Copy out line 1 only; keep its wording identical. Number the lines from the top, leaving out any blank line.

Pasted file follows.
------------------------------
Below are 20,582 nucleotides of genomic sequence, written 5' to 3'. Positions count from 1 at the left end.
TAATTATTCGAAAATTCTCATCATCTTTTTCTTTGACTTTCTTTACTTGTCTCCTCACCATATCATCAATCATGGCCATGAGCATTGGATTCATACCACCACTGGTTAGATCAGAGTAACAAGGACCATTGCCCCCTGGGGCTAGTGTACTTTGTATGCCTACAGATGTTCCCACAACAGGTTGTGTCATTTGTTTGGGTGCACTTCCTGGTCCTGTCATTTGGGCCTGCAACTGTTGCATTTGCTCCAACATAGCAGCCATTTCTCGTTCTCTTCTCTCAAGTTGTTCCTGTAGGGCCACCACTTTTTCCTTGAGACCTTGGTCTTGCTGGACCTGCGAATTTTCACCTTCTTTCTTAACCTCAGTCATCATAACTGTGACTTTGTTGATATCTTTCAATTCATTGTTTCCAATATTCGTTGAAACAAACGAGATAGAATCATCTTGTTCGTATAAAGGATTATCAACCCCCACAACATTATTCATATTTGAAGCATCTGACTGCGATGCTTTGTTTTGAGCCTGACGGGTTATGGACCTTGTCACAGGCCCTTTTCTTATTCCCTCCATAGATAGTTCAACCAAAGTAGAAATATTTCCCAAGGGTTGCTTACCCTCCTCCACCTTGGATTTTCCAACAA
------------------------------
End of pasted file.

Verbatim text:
Below are 20,582 nucleotides of genomic sequence, written 5' to 3'. Positions count from 1 at the left end.